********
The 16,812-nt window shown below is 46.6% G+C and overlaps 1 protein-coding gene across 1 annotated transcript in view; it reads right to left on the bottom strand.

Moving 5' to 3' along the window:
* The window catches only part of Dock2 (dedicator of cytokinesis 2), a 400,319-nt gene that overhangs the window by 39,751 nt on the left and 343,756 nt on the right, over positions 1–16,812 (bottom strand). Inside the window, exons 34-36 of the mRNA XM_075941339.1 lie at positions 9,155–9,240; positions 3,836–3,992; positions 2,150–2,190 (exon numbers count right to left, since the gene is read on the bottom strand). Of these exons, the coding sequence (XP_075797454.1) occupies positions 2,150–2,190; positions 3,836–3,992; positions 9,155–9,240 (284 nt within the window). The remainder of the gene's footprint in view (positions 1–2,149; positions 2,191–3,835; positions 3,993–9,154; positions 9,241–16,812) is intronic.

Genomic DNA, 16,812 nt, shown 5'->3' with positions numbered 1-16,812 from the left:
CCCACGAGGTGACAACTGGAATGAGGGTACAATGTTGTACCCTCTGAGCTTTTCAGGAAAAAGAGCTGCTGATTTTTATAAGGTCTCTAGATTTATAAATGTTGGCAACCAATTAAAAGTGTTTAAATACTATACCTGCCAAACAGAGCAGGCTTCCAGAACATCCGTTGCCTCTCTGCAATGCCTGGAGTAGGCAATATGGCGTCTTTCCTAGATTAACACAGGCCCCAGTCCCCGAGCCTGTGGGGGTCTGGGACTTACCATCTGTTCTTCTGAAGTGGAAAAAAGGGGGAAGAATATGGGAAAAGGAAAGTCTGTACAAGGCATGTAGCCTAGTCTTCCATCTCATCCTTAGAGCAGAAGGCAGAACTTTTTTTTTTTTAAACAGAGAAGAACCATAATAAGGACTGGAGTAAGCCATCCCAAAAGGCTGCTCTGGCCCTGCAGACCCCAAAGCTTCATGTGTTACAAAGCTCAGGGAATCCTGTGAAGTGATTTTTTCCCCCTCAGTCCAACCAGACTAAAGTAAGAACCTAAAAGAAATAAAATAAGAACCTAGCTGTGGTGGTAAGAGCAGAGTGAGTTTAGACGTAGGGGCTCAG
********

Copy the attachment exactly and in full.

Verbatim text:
The 16,812-nt window shown below is 46.6% G+C and overlaps 1 protein-coding gene across 1 annotated transcript in view; it reads right to left on the bottom strand.

Moving 5' to 3' along the window:
* The window catches only part of Dock2 (dedicator of cytokinesis 2), a 400,319-nt gene that overhangs the window by 39,751 nt on the left and 343,756 nt on the right, over positions 1–16,812 (bottom strand). Inside the window, exons 34-36 of the mRNA XM_075941339.1 lie at positions 9,155–9,240; positions 3,836–3,992; positions 2,150–2,190 (exon numbers count right to left, since the gene is read on the bottom strand). Of these exons, the coding sequence (XP_075797454.1) occupies positions 2,150–2,190; positions 3,836–3,992; positions 9,155–9,240 (284 nt within the window). The remainder of the gene's footprint in view (positions 1–2,149; positions 2,191–3,835; positions 3,993–9,154; positions 9,241–16,812) is intronic.

Genomic DNA, 16,812 nt, shown 5'->3' with positions numbered 1-16,812 from the left:
CCCACGAGGTGACAACTGGAATGAGGGTACAATGTTGTACCCTCTGAGCTTTTCAGGAAAAAGAGCTGCTGATTTTTATAAGGTCTCTAGATTTATAAATGTTGGCAACCAATTAAAAGTGTTTAAATACTATACCTGCCAAACAGAGCAGGCTTCCAGAACATCCGTTGCCTCTCTGCAATGCCTGGAGTAGGCAATATGGCGTCTTTCCTAGATTAACACAGGCCCCAGTCCCCGAGCCTGTGGGGGTCTGGGACTTACCATCTGTTCTTCTGAAGTGGAAAAAAGGGGGAAGAATATGGGAAAAGGAAAGTCTGTACAAGGCATGTAGCCTAGTCTTCCATCTCATCCTTAGAGCAGAAGGCAGAACTTTTTTTTTTTTAAACAGAGAAGAACCATAATAAGGACTGGAGTAAGCCATCCCAAAAGGCTGCTCTGGCCCTGCAGACCCCAAAGCTTCATGTGTTACAAAGCTCAGGGAATCCTGTGAAGTGATTTTTTCCCCCTCAGTCCAACCAGACTAAAGTAAGAACCTAAAAGAAATAAAATAAGAACCTAGCTGTGGTGGTAAGAGCAGAGTGAGTTTAGACGTAGGGGCTCAG